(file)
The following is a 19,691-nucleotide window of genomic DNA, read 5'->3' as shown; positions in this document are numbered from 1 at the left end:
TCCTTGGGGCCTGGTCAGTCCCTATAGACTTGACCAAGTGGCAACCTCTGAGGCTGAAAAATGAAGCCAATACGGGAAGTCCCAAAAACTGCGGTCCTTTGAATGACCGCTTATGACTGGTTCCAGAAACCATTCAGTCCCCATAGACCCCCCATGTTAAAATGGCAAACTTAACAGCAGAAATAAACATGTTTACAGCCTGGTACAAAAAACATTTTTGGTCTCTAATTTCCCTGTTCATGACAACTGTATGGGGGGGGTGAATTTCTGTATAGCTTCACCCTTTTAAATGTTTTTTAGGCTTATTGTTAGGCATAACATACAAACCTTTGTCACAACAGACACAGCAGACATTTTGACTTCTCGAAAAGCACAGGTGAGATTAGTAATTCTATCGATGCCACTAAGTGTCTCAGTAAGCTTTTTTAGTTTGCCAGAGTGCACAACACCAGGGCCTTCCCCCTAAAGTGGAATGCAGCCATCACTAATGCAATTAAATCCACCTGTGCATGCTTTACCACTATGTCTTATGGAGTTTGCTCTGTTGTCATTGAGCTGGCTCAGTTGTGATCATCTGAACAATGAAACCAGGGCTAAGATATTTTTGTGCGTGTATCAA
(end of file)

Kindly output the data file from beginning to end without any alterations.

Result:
The following is a 19,691-nucleotide window of genomic DNA, read 5'->3' as shown; positions in this document are numbered from 1 at the left end:
TCCTTGGGGCCTGGTCAGTCCCTATAGACTTGACCAAGTGGCAACCTCTGAGGCTGAAAAATGAAGCCAATACGGGAAGTCCCAAAAACTGCGGTCCTTTGAATGACCGCTTATGACTGGTTCCAGAAACCATTCAGTCCCCATAGACCCCCCATGTTAAAATGGCAAACTTAACAGCAGAAATAAACATGTTTACAGCCTGGTACAAAAAACATTTTTGGTCTCTAATTTCCCTGTTCATGACAACTGTATGGGGGGGGTGAATTTCTGTATAGCTTCACCCTTTTAAATGTTTTTTAGGCTTATTGTTAGGCATAACATACAAACCTTTGTCACAACAGACACAGCAGACATTTTGACTTCTCGAAAAGCACAGGTGAGATTAGTAATTCTATCGATGCCACTAAGTGTCTCAGTAAGCTTTTTTAGTTTGCCAGAGTGCACAACACCAGGGCCTTCCCCCTAAAGTGGAATGCAGCCATCACTAATGCAATTAAATCCACCTGTGCATGCTTTACCACTATGTCTTATGGAGTTTGCTCTGTTGTCATTGAGCTGGCTCAGTTGTGATCATCTGAACAATGAAACCAGGGCTAAGATATTTTTGTGCGTGTATCAA